Our planned Hallowe’en Centres party for this week has generated a lot of excitement not just among the Kindergarten children, but for our classroom parents as well as it’s the first opportunity for them to volunteer for a classroom activity.
Most Kindergarten parents are very keen to volunteer in their child’s classroom. They seem to have an innate sense that teaching a Kindergarten classroom can be very busy and wish to able to support their child’s teacher in any way they can, even if it’s just cleaning paints and brushes (and that is very much appreciated). Many parents come from Parent Participation Preschool backgrounds so they are used to volunteering frequently in many capacities. Sometimes parents wonder how their child is doing and wish to see them in action. Although we know that everyone has different reasons for helping, what is most crystal clear to us is this: parent volunteers can improve the quality of their child’s education, support the classroom teacher and the school, and model the importance of giving back to their community to their children.
The first time we ask for Kindergarten parent volunteers is at the end of October, although it can be later depending upon the children. We’ve tried several times to ask for helpers in September; but the truth is, not all children are ready to have their parents come into the classroom in the early days of school. We monitor separation issues between children and parents, and observe how the children interact with you before and after school. We want your volunteer experience in the classroom to be positive one, and it can be hard if your child is clinging on to you and you are unable to fulfill your role. We need to feel secure knowing that your children understand that when their mom or dad volunteers in the classroom, their parents are there to help the teacher. The teacher is the one who is in charge and the class expectations are still to be followed.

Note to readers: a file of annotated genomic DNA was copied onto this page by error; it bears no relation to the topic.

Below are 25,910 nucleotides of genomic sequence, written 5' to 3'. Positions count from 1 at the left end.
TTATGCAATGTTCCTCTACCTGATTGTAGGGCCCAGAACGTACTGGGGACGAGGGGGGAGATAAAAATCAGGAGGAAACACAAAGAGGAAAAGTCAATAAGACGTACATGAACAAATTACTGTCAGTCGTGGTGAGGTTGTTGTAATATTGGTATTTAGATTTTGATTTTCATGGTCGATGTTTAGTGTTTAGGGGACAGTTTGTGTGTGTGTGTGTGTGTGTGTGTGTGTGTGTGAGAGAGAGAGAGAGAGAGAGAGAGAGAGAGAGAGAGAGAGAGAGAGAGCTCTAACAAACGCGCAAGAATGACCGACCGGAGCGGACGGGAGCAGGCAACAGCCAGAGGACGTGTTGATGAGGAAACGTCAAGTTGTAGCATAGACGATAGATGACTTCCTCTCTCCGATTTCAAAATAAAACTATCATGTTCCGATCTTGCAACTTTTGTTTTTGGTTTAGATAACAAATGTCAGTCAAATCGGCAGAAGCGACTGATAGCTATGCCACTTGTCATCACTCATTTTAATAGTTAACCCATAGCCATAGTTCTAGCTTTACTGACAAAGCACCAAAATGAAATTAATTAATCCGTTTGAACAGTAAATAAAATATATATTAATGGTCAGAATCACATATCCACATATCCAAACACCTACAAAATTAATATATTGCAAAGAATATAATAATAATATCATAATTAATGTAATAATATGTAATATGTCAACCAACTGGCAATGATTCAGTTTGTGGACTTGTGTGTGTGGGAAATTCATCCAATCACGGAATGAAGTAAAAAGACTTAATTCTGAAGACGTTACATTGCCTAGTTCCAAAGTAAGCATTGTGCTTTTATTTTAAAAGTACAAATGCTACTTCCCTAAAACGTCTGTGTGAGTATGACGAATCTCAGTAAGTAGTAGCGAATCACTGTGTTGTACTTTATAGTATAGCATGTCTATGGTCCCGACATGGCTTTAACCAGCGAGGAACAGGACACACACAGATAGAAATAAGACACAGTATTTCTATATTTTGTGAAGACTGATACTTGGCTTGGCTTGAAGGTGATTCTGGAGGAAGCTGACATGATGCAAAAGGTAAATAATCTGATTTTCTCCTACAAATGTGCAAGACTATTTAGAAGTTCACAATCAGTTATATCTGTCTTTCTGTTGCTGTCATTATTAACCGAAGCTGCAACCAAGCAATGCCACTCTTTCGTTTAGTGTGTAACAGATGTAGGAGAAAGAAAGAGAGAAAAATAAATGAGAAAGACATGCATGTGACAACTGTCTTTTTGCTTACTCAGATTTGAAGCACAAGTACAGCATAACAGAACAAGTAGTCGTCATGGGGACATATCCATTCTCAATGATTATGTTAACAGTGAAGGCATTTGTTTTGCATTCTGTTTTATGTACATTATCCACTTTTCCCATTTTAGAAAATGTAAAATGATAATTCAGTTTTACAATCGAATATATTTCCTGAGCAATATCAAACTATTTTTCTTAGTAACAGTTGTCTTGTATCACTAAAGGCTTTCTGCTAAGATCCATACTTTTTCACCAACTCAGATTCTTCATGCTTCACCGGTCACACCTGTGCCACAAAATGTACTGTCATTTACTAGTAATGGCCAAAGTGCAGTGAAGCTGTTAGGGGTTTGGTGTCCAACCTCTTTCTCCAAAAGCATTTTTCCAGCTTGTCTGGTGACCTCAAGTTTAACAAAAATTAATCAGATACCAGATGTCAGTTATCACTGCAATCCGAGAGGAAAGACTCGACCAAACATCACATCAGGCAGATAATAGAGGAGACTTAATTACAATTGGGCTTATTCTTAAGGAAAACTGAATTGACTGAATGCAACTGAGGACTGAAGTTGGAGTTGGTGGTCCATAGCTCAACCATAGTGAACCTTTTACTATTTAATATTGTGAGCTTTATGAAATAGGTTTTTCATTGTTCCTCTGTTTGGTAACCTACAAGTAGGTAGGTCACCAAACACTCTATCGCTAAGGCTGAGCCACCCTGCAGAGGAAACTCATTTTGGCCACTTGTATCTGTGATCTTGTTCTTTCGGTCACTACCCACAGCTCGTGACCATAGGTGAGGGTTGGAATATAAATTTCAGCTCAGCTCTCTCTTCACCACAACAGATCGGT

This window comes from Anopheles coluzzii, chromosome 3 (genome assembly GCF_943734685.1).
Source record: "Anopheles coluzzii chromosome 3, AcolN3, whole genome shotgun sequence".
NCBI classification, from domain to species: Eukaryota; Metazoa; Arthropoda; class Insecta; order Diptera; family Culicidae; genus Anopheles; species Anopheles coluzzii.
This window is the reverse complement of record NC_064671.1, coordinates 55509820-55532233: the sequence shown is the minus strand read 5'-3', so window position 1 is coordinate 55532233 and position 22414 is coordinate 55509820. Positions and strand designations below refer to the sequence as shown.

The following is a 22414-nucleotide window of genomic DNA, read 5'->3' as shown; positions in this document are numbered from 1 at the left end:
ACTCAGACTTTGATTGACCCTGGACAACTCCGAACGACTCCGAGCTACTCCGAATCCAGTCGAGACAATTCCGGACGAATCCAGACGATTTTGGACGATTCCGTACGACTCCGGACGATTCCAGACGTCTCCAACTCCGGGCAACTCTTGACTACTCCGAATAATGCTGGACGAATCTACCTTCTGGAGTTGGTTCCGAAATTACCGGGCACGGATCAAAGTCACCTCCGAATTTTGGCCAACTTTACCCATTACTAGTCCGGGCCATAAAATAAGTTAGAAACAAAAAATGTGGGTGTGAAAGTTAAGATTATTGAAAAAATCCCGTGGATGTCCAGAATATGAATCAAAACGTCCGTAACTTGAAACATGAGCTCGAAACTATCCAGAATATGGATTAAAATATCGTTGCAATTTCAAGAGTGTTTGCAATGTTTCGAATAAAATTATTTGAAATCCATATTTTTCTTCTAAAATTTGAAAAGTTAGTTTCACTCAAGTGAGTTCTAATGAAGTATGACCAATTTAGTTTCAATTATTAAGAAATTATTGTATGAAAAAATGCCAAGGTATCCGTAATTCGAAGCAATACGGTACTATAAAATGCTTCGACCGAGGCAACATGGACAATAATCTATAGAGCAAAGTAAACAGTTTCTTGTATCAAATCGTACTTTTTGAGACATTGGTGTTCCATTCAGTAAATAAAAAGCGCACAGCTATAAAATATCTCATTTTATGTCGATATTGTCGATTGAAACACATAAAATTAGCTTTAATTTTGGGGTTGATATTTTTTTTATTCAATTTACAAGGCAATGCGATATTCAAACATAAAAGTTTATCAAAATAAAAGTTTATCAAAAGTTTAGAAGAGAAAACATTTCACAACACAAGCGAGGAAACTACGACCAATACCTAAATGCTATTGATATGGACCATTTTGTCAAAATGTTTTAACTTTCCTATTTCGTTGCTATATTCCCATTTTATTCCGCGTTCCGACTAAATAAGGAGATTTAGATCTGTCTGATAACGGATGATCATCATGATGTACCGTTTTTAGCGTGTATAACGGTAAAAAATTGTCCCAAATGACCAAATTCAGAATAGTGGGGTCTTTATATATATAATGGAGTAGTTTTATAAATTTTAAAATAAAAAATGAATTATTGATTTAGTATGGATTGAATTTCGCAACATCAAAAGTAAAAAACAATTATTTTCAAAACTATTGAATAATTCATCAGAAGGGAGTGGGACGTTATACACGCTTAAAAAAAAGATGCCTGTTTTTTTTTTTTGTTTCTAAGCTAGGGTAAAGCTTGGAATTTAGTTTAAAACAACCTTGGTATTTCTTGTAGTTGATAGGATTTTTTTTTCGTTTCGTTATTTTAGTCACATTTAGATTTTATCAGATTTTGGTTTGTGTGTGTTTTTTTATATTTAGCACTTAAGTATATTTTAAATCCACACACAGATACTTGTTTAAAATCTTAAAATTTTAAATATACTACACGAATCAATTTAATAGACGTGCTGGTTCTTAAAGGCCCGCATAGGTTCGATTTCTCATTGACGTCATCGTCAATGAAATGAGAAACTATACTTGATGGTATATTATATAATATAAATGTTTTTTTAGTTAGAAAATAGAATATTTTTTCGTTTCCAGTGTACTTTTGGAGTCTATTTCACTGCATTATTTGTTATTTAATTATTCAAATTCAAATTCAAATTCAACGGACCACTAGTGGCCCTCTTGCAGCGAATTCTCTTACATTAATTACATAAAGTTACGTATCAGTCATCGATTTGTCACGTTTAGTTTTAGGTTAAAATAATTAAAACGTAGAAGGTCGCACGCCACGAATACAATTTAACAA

There was a time when the classroom teacher needed parent helpers, she would post a sign-up outside the classroom. But the problem with this method, as we found out both as teachers and working parents, was that the same parents would always get to volunteer as they would drop-off and pick-up their children so they could sign up first. Back in our job-share days, when our children were still in elementary school, we often missed out ourselves to volunteer in the classroom because we happened to be teaching when the sign-up was posted.
We understood that the dates for classroom events might conflict with a teaching day for us; that’s just reality of the working parent. It’s far easier for the teacher to hang up that sheet of paper, but the “first come, first served” model just doesn’t sit well with us. We want to make volunteering more equal for all parents if we can.
When we plan a classroom event and require parent volunteers, we ask our classroom parents personally. For each group of volunteers we have, we’re consciously trying to create a balance of new and former parents (of children we’ve taught previously), and parents with a second language to support the children who are learning English. We try to accommodate parents’ work schedules, childcare for siblings and utilize parents’ talents, and we can only learn this through talking to them. We try to give as much notice as we can for working parents so they can try to switch workdays if necessary.